When I was 28 years old, I was at a painting workshop in Taos, New Mexico. One of the workshop attendees was from Switzerland and, while she was listening with all of us to our teacher speak about creativity principles, she knitted.
Not growing up in a very crafty home, I had never seen anyone knit before. Never in my wildest dreams would I think it would interest me. I wasn’t crafty, either.
How is she doing that? I kept thinking, watching her wrap wool quickly around her index finger and move her wrists without looking at the needles.
After the class, I went up to her and, without knowing her very well, I asked, “Can you teach me?”
She kindly spent an hour showing me how to cast the yarn onto the needle and make my first knit. The following night, she taught me how to make a pearl. I never forgot the fascination she inspired. We became friends.
Three years later on a lazy Sunday, I was driving down Montana Avenue in Santa Monica, California, and saw a knitting store. Inside, there were shelves and shelves of beautiful wool and cotton balls in a sea of colors. A friendly lady named Paula approached me.
“I want to make something,” I told her.
Paula took my hand, took two large circular needles and a ball of thick wool off the counter and sat down with me at a large rectangular table where a group of women in their 60s and 70s gossiped about their husbands and the latest shows on TV and worked on their projects.
Paula suggested I start with a funky scarf. She got my style immediately. She showed me how to begin and then I rushed home to finish the scarf within the week, and then returning to the store the following Sunday.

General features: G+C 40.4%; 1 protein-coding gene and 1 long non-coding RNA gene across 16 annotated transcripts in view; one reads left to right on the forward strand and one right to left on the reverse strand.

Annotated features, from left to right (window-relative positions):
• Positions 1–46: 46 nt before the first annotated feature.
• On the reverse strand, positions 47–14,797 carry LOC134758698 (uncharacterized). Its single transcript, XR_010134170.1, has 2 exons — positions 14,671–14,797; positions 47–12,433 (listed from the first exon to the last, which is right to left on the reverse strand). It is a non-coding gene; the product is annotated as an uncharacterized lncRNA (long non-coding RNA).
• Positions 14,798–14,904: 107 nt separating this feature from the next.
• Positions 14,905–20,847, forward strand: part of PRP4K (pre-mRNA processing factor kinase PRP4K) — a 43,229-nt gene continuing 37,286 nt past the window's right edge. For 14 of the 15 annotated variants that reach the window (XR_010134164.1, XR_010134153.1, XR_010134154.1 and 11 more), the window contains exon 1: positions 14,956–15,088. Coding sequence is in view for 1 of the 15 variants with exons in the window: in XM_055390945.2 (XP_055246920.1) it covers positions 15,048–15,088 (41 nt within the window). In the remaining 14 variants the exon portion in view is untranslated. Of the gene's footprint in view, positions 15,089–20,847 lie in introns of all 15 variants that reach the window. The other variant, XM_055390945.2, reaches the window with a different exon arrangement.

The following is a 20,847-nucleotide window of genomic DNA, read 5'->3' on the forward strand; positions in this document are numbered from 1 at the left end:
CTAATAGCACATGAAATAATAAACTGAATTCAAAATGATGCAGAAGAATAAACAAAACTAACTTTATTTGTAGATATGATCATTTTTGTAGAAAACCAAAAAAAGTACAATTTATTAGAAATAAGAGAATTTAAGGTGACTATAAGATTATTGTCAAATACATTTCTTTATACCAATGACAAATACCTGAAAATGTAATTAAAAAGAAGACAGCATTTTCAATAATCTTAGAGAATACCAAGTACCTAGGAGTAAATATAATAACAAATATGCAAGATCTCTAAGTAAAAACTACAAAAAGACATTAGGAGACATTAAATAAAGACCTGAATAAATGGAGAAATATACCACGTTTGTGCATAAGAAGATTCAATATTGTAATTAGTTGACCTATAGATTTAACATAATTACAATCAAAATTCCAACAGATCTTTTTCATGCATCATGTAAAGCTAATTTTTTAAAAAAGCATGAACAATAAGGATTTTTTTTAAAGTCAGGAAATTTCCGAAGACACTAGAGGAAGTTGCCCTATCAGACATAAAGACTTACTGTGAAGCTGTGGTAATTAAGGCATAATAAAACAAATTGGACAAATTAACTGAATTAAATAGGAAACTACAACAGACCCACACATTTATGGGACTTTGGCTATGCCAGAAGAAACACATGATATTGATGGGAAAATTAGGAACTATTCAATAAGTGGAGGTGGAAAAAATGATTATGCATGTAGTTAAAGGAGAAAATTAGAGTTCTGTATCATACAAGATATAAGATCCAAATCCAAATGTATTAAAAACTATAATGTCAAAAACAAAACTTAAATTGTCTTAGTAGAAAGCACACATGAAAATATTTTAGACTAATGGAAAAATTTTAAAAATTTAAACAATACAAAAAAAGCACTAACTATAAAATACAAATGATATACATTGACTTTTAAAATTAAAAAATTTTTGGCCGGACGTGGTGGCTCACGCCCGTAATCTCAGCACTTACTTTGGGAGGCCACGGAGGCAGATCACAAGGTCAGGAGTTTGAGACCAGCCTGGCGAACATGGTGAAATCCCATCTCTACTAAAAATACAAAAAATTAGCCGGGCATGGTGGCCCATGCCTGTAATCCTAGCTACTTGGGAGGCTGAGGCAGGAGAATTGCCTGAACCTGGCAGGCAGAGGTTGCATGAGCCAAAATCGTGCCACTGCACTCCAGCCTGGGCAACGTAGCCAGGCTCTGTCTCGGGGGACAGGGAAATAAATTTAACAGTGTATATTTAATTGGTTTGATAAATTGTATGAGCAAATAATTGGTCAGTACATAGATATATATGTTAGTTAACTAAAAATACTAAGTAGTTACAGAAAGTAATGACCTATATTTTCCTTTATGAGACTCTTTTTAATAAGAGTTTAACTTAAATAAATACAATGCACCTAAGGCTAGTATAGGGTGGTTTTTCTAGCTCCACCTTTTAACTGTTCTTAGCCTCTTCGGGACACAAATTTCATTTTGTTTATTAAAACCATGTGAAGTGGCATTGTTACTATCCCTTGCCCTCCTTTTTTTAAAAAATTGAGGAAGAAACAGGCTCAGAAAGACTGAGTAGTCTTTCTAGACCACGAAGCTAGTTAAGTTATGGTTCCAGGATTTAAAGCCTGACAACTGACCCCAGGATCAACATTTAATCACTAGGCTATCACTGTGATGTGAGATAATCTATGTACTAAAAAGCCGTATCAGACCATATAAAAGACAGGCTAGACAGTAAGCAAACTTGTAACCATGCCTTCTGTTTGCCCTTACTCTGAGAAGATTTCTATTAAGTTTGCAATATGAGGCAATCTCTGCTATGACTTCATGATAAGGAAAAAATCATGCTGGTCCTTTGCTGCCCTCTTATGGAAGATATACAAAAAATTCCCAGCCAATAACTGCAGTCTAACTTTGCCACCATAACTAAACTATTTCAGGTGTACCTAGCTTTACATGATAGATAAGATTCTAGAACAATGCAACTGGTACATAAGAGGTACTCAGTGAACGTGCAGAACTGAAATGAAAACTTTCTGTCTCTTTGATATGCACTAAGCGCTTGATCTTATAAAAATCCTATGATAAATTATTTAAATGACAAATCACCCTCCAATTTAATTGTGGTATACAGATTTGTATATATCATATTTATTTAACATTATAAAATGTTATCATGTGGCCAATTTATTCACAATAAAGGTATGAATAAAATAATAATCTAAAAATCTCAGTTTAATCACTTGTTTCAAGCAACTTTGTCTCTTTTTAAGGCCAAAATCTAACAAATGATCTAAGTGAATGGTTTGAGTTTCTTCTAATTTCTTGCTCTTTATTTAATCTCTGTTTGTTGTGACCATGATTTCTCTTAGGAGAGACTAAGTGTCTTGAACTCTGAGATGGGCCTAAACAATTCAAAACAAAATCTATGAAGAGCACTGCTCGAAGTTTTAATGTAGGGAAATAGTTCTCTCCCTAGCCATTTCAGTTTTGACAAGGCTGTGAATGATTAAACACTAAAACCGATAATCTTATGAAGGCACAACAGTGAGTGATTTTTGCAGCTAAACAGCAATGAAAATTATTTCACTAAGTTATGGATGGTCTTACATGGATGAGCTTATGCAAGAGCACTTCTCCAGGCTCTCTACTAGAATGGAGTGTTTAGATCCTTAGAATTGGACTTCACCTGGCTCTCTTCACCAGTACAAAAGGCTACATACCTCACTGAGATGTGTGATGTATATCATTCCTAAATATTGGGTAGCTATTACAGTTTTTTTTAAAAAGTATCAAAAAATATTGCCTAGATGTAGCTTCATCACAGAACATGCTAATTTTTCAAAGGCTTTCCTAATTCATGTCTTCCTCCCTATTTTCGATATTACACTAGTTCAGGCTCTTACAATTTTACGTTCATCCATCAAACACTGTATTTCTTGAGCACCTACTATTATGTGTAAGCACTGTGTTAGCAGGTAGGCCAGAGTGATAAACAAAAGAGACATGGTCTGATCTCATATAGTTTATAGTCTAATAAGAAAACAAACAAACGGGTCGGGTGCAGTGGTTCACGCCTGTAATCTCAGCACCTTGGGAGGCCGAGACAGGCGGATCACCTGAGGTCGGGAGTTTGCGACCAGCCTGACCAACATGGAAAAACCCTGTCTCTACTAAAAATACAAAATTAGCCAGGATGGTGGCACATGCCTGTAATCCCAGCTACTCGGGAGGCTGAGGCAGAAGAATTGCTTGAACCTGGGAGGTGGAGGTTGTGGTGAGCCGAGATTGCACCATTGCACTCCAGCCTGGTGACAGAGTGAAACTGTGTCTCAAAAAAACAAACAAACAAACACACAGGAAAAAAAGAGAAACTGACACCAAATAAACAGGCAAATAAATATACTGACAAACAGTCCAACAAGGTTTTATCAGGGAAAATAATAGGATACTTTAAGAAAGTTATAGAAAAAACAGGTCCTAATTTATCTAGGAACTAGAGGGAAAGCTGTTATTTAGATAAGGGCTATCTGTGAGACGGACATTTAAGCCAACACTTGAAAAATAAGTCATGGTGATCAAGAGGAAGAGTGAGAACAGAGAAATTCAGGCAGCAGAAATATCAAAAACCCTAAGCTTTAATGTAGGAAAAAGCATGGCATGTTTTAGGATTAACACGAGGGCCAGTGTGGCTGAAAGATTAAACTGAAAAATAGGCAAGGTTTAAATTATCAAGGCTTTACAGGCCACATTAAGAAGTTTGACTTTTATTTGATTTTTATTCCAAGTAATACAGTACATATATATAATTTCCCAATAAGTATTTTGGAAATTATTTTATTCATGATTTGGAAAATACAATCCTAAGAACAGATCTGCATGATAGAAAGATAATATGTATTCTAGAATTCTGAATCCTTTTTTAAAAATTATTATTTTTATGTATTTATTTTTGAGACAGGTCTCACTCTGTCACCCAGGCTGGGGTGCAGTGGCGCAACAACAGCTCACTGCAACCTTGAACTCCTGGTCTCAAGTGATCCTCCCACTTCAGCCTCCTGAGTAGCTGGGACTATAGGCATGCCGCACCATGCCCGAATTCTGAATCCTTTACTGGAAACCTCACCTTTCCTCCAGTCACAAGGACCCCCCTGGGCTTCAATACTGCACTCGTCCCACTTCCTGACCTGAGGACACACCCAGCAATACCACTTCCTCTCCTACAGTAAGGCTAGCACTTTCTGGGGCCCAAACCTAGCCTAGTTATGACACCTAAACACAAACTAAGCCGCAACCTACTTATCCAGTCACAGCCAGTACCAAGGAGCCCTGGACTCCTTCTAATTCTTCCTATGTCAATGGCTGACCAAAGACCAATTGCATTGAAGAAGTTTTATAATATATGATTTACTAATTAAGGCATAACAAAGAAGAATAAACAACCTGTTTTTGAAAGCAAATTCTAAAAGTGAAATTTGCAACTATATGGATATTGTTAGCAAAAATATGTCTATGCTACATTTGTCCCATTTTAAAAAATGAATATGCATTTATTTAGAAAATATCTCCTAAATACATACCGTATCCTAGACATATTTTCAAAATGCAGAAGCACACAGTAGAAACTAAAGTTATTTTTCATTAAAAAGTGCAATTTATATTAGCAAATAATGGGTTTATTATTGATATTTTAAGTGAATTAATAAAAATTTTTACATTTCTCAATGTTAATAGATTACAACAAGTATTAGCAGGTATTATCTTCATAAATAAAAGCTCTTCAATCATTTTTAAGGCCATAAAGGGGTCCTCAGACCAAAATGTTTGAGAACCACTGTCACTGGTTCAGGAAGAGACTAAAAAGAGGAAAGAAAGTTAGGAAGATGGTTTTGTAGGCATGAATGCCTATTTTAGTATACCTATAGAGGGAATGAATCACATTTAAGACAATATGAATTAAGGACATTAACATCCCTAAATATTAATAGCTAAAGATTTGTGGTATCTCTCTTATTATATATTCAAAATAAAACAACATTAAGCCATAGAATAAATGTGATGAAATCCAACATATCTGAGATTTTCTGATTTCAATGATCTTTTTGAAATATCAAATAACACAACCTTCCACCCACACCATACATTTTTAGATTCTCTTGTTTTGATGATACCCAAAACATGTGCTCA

She suggested my next knitting project be a sweater. I loved long sweater coats and pointed to a pattern I knew I would love to wear. I hardly believed I could create a sweater coat after only knitting one scarf, but Paula said she believed in me.
It felt like a huge stretch, in fact—an impossibility—and that really turned me on. I can do that?
Why not see? Creativity asked me.
When I finished the sweater coat 3 months later, I felt so high, so elated. I couldn’t believe I did it. And I strutted that sweater coat everywhere I could, telling everyone I met that I’d knitted it.
Knitting didn’t make me famous. No one cared that I knitted. I never received validation for it. No one loved me more because I made a sweater coat. And if I’m honest, those closest to me didn’t get it. I did it for me—and for me only—because I received pleasure from it.
Knitting was also a great teacher. I went to the store many days a week for Paula’s help. Every time I got stuck, I’d find myself back in the car headed to Montana Ave.
With every mistake, even when I had to pull out and back out many, many rows and start over again, I kept going. Each knit, each purl, built greater self-esteem because it asked me to go deeper into myself.
One day I cried because it was so hard. On some days, my shoulders hurt from the tension of holding the needles. Other days, I was proud because I’d moved to the next step in the pattern on my own without Paula.
Knitting also calmed me. It made me feel less guilty about watching TV or movies at night, while doing something productive. It was an active meditation. It kept my mind focused. It grounded me.
As I met each obstacle, it felt like if I could meet the challenge in any learning curve and overcome any problem as they arose in my life.
I was forced to ask for help from Paula because I didn’t always know what to do, and I had to accept that help and support without judgment. It taught me that I could do anything if I was open to receiving help and support from others.
Whenever we learn something new, it pushes up places that mirror our lives.
As we conquer resistances, we feel more confident in our ability to take on bigger and scarier challenges..
So today, how might you stretch yourself to meet an obstacle which might just move you closer to yourself?
Wishing you the rewards of intrigue and continuing!